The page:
VS 2005 publish and app.config encryption problem


Craig Banks

I'm using the publish capabilities of VS2005 to deploy a smart client
application. To secure the connection strings I'm encrypting them in the
app.config file using the DataProtectionConfigurationProvider. Everything
works fine with one major security hole I need help with.

My client is set up to encrypt the app.config when it loads. So when a users
installs the smart client application from the publish.htm web site VS 2005
sets up, it forces an application load and happily encrypts the
myapp.exe.config file that's deployed to the local machine. The problem is
when the smart client application is installed it also makes a copy of the
myapp.exe.config file in a second directory that appears to be used for
storing application culture which is not encrypted.

For example, the 2 folders might look like this:

c:\Documents and Settings\User\Local
c:\Documents and Settings\User\Local
<-- Plain text

Any suggestions? Please, no friendly advise to simply switch to Windows
authentication to SQL Server - I don't need to go there.


Dominick Baier


i have no idea about the two config issue.

But from whom do you want to protect the connection string?? If the app can
encrypt it (running under the user's security context) the user can easily
write a little app (well - he could even use the aspnet_regiis command line
tool) to decrypt the setting.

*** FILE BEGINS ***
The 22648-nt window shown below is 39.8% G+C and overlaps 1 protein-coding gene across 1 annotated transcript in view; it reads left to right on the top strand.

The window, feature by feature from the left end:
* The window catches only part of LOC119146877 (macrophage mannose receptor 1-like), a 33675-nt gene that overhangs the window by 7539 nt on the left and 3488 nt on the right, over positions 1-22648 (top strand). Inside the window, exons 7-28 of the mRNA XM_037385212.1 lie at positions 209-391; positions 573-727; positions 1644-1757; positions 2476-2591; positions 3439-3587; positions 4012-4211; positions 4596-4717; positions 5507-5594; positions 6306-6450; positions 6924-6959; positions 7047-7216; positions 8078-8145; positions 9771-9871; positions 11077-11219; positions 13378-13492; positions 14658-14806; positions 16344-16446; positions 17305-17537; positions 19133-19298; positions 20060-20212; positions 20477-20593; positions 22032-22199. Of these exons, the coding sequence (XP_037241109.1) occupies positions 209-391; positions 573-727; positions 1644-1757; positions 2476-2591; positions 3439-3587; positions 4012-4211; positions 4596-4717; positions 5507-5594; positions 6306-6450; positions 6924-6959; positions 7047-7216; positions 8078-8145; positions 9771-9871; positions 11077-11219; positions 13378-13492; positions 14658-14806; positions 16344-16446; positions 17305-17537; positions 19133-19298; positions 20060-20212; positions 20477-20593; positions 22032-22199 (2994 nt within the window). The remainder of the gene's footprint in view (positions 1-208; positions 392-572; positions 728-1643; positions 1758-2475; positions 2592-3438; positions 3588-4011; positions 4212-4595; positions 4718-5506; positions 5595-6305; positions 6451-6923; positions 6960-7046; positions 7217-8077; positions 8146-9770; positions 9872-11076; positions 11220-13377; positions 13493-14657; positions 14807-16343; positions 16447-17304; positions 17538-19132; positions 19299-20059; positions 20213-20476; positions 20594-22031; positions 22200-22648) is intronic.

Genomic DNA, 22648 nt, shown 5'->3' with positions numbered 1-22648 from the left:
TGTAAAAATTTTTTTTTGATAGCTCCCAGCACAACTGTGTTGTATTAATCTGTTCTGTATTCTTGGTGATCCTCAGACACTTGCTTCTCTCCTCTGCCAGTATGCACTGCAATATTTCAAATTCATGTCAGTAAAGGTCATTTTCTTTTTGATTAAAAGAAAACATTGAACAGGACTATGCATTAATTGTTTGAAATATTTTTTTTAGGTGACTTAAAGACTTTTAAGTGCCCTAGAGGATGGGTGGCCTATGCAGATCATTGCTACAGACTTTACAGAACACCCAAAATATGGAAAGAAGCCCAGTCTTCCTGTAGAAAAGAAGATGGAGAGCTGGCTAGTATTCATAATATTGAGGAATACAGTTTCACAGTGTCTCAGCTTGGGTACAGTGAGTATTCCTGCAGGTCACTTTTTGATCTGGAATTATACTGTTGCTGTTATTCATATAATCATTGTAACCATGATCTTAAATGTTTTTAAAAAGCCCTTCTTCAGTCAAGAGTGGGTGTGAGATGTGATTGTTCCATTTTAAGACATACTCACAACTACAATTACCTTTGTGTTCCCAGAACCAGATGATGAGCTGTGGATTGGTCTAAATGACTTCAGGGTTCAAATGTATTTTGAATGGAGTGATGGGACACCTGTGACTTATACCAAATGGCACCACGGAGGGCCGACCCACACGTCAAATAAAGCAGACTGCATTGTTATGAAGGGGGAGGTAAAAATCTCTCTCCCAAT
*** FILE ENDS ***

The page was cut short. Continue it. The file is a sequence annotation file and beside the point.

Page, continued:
If you know that this is simply security through obscurity - i am ok with
that - but don't rely on this feature to provide real protection.

Craig Banks

It's going to local Intranet/network users. But you have a good point. The
public key is stored on the user's PC, I believe. An alternative I'm looking
at is encrypting passwords encrypting a separate XML file containing
connection strings. In that case, the key is stored inside the code which,
of course, can be disassembled. So am I buying much security over just
embedding a password in code (generally considered poor programming

I went with my current approach because it's Microsoft's recommended
alternative over Windows authentication.

Unfortunately, unless I'm missing something, Windows authentication is less
secure for us because granting users read/write access that way will allow
them to bypass our application by using some tool like Access to link to SQL
Server tables. The fear here isn't that users are hackers who will
maliciously alter data but that they'll accidentally mess stuff up because
they currently use stuff like Access for their own ad hoc reporting needs.

I may be missing something but .Net Smart Clients using SQL Server appear to
me to be inherently insecure.

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